Canada's oilpatch is spread out over about eight square blocks in downtown Calgary, where there are at most two degrees of separation between anyone walking those streets at lunchtime.

This is a tight-knit industry, not one known for hostile deals. Until this morning, when Suncor Energy announced its unsolicited offer for Canadian Oil Sands Ltd.

Which is not to say the Suncor offer is being viewed with suspicion. 

"I think it's quite exciting," said Martin Pelletier, a portfolio manager with Trivest Investment Counsel. "You need to clean up the sector during these market troughs, good on Suncor for implementing this strategy."

Robert Mark, an energy analyst with 3Macs agrees. "The fact that it's hostile to me is a real plus," he said.

"When you see a hostile deal being done at the bottom of a market cycle, it tells me both companies think they are stealing the assets, that they're getting them for cheap, or too cheap."

Higher offer refused in spring

Suncor is offering 0.25 of a share to Canadian Oil Sands' existing shareholders, at today's share price, that amounts to just under $9 per share. Canadian Oil Sands said it's reviewing the offer and asked shareholders to wait until it has time to respond.

Just 13 months ago, Canadian Oil Sands stock was trading at $23 a share. Compared to that, $9 a share doesn't look that great.

Pelletier owns shares in Canadian Oil Sands and likes the offer. "I'm in a position where I like it because I'm in at lower levels, if you bought this thing in the spring at higher levels, you might not like it."

Back in the spring, Suncor CEO Steve Williams met with Canadian Oil Sands leaders to talk about a deal. At that time the price of oil was trading around $50 US a barrel and there was hope that it had hit bottom and was recovering.

According to Suncor's offer, at that time, it floated the price of .32 of a share, which would have amounted to approximately $12.50 per share in April, a healthy premium over the eventual offer this morning.

"There was a little bit of confidence then," said Pelletier. "Why would I sell now when the market is starting to come back?  We're in a different situation today."

Today the price of crude bounces around the $45 US range, and energy companies have laid off staff every week since the beginning of September. There are no signs that the downturn will end soon.

Canadian Oil Sands is a small company, with just 23 full time employees as of the end of 2014, but it owns one big asset, 37 per cent of Syncrude, the grandaddy of oilsands projects north of Fort McMurray, Alta.

It is the largest shareholder of Syncrude, but it doesn't operate the project, its role is to manage the investment and its shareholders. Suncor is one of the joint venture partners, so if the deal proposed today is successful, it will own nearly 50 per cent of the project.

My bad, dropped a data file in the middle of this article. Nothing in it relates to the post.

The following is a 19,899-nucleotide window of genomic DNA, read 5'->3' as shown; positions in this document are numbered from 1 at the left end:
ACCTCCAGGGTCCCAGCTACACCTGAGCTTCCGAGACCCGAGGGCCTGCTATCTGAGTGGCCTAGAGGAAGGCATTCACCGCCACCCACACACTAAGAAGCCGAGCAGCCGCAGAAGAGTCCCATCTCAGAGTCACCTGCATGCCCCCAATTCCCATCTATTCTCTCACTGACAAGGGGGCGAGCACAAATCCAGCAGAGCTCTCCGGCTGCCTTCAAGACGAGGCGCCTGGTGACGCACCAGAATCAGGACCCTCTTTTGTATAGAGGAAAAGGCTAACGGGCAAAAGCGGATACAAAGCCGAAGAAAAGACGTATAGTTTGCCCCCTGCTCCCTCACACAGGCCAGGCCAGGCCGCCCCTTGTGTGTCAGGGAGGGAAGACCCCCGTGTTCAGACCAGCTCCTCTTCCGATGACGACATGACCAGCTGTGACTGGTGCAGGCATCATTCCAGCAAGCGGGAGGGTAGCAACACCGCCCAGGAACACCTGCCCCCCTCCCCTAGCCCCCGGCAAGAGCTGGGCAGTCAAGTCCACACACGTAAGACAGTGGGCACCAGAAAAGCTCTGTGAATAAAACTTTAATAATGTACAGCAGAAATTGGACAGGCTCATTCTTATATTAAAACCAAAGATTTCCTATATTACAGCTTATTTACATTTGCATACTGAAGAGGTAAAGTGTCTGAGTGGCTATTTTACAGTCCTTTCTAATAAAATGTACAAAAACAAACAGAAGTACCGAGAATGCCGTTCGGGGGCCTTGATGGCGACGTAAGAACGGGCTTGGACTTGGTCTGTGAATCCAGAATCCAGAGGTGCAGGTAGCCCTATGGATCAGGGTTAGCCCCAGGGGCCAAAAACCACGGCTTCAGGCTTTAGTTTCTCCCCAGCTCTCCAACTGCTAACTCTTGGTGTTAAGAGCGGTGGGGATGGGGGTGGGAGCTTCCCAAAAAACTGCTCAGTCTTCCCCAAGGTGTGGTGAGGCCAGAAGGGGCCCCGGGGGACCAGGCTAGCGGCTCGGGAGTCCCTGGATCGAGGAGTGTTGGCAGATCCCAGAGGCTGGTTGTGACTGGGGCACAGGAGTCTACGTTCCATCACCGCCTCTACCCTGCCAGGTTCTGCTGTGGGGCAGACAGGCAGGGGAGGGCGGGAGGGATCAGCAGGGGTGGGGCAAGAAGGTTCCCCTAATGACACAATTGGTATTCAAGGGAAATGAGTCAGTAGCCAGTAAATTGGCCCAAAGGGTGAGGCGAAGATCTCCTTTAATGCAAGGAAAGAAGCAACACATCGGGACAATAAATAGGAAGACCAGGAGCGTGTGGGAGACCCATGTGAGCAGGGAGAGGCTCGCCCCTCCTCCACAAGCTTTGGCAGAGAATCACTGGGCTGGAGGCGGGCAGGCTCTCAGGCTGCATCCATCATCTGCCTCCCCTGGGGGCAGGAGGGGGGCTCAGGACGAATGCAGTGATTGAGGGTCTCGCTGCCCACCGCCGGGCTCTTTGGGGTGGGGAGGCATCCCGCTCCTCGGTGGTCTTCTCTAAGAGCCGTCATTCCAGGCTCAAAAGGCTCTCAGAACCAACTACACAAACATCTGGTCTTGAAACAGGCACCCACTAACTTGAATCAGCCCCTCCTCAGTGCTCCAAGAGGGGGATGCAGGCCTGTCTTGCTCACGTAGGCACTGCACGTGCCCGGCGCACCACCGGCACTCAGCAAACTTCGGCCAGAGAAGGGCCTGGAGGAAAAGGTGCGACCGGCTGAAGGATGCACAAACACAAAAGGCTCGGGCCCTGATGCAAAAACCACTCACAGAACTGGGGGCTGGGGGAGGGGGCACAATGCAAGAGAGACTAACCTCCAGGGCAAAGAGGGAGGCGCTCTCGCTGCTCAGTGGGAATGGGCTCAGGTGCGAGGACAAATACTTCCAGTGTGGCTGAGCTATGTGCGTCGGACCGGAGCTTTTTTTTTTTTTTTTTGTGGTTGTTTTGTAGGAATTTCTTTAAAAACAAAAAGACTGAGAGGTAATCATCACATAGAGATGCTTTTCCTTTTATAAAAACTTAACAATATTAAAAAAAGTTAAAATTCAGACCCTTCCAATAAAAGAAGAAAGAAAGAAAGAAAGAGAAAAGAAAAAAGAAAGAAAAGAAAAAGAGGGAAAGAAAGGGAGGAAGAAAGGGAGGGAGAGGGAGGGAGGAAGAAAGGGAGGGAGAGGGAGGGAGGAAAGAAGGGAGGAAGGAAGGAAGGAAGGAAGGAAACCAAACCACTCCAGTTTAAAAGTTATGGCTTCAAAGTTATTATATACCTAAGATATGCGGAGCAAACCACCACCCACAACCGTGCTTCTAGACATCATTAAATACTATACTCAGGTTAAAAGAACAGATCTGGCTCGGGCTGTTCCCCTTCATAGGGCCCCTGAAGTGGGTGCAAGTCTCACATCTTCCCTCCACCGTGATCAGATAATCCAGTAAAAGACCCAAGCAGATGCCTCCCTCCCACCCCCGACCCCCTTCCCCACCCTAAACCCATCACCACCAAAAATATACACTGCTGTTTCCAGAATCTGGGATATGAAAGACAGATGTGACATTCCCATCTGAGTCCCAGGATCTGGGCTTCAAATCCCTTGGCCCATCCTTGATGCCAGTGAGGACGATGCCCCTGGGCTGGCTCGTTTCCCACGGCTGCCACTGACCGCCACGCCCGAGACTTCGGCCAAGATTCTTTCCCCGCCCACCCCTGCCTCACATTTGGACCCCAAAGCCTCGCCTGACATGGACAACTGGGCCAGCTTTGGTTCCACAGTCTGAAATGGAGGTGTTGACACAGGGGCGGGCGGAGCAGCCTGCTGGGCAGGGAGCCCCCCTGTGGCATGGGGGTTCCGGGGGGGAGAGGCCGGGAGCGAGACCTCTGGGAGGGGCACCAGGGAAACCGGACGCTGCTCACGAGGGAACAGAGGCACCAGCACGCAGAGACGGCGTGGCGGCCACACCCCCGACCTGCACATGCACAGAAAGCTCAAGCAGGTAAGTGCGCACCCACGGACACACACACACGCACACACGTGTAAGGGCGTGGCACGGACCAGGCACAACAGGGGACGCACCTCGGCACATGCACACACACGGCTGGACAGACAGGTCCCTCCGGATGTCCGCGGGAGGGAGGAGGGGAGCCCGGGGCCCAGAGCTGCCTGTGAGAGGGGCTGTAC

Syncrude's Mildred Lake plant

Syncrude, which runs this Mildred Lake project, is owned 37 per cent by Canadian Oil Sands Ltd. (The Interior/Wiki Creative Commons)

Canadian Oil Sands' reaction 

Canadian Oil Sands officials said this morning that the offer will be reviewed and shareholders have been asked not to tender their shares until the company can respond.

"I'm sure they're going to say this is Suncor taking advantage of one of the weakest oil markets in a generation, and we don't think it's the right time to sell," said Mark.  

"Everything has worked against over the past year and even though it's opportunistic and it's at a low price, I would be positive as a COS shareholder. I would rather switch my equity into Suncor, it's the best of a very bad situation for COS shareholders."

Another offer coming?

Canadian Oil Sands shares were trading above the offer price as of early afternoon on Monday, which indicates that shareholders might expect a better offer is coming. 

The obvious choice would be that it come from another of the Syncrude partners, which include Imperial Oil, Sinopec, Nexen, Murphy Oil and Japan's Mocal Energy. Investment rules limit the Chinese companies' ability to buy more oilsands assets and even Imperial would likely be subject to a foreign investment review, given that its majority owner is Exxon.

However, shareholders may hold on for more money from Suncor itself, given that just six months ago it was willing to pay 0.32 of a share.

"Maybe Suncor comes back with a small sweetener," said Mark. "To maybe save some face and make it look a little bit better, but I don't know if they even need to do that. My guess is that this deal gets done at the current price."